Vaccination rates against influenza and pneumococcus were lower in patients receiving organ transplants who lived outside of urban areas and had lower socioeconomic status.
Socioeconomic status (SES) and area of residence were 2 factors that were associated with patients with organ transplants being undervaccinated against influenza and pneumococcus (Streptococcus pneumoniae), according to a study published in Transplant Infectious Disease.
Patients receiving a solid organ transplant (SOT) have lower morbidity and mortality when they are not vaccinated, leading to the recommendation of receiving the yearly influenza vaccine for adult SOT candidates and recipients. However, health care disparities could cause a difference in vaccine access and uptake in these patients. This study aimed to evaluate the vaccination rates for SOT recipients based on demographic factors like age, race, ethnicity, rural status, and SES.
This study was population based and used the Rochester Epidemiology Project (REP) to collect data from participants. The REP included health care records from the Olmsted Mecial Center, Mayo Clinic, Mayo Clinic Health System, Olmsted County Public Health Services, Zumbro Valley Health Center, and other health care institutions located in southern Minnesota and western Wisconsin. Data were obtained from June 1, 2010, to June 30, 2020.
The Housing-based Socioeconomic Status (HOUSES) index was used to measure individual SES, which was used to determine the association between vaccination in patients with an SOT aged between 19 and 64 years. Medical records were used to collect demographic data. Patients were included in the cohort using the date of their first SOT within the time of the study. Rural status was determined by the 2010 Rural-Urban Commuting Area codes. Vaccination data were obtained from the state immunization registry.
There were 458 participants included in this study; the median age was 50 years, more men were included (57%), and the population was mostly White (83%). Most participants had a kidney transplant (70%) and the least common organ transplant was lung (7%). More than a third of the participants had had a history of smoking (38.2%).
A total of 85% of participants had received 1 dose of the influenza vaccine and 74% had received 2 or more influenza vaccines. The 10-year period saw an average vaccination rate of 56% (range, 57%-63%) for the influenza vaccine. The median (IQR) time spent undervaccinated was 26 (12-53) months, with only 6% participants never undervaccinated.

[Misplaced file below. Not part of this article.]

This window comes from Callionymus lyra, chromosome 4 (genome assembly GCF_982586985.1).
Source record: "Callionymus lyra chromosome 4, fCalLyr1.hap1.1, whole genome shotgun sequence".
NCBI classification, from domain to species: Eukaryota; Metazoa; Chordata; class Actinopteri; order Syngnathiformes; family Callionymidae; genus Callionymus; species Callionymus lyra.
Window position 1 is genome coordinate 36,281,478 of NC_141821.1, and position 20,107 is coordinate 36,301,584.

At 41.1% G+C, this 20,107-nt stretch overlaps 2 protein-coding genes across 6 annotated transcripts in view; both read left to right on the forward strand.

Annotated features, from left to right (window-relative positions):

Higher SES was associated with higher influenza vaccination when comparing quartile 3 (second-highest SES) and quartile 1 (lowest SES) (rate ratio [RR], 1.147; 95% CI, 1.004-1.305). Quartile 3, the second-highest SES category, had the highest vaccination rate. Participants living in urban areas were more likely to have received an influenza vaccine compared with their suburban (RR, 0.801; 95% CI, 0.671-0.956) and rural (RR, 0.874; 95% CI, 0.718-1.065) counterparts. A lower mean difference of 3.25% (95% CI, –7.23 to 0.73) in influenza vaccination rate was found when comparing the first 3 years post transplant with the remaining years.
A total of 55.8% of participants were up to date on pneumococcal vaccines, with 81.8% of all SOT patients having received at least 1 vaccine. Only 68.1% of patients who had received at least 1 vaccine were up to date on pneumococcal vaccines. Patients with heart transplants were less likely to be up to date on their vaccines compared with patients with kidney transplants (odds ratio [OR], 0.509; 95% CI, 0.292-0.889).
Pneumococcal vaccination was also associated with geographic region, as people in suburban areas were 62% less likely to be up to date (OR, 0.386, 95% CI, 0.208-0.715) and rural areas were 44% less likely to be up to date (OR, 0.568; 95% CI, 0.404-0.798) compared with those in urban areas.
There were some limitations to this study. The study covered only 4 counties in southeastern Minnesota, which encompass primarily White and non-Hispanic people. The researchers recommended that future studies include higher proportions of Black and Hispanic participants to evaluate the relationship between vaccination and race. Patients who were 65 years and older were also not included in this study. Federally administered vaccines were likewise not included.
The researchers concluded that patients who received an SOT were undervaccinated in the region of southeastern Minnesota. Patients living outside of urban areas and with lower SES were at particular risk of going unvaccinated for influenza and pneumococcal diseases, which could lead to higher morbidity and mortality from infection.
Felzer JR, Rutten LJF, Wi CI, et al. Disparities in vaccination rates in solid organ transplant patients. Transpl Infect Dis. Published online January 30, 2023. doi:10.1111/tid.14010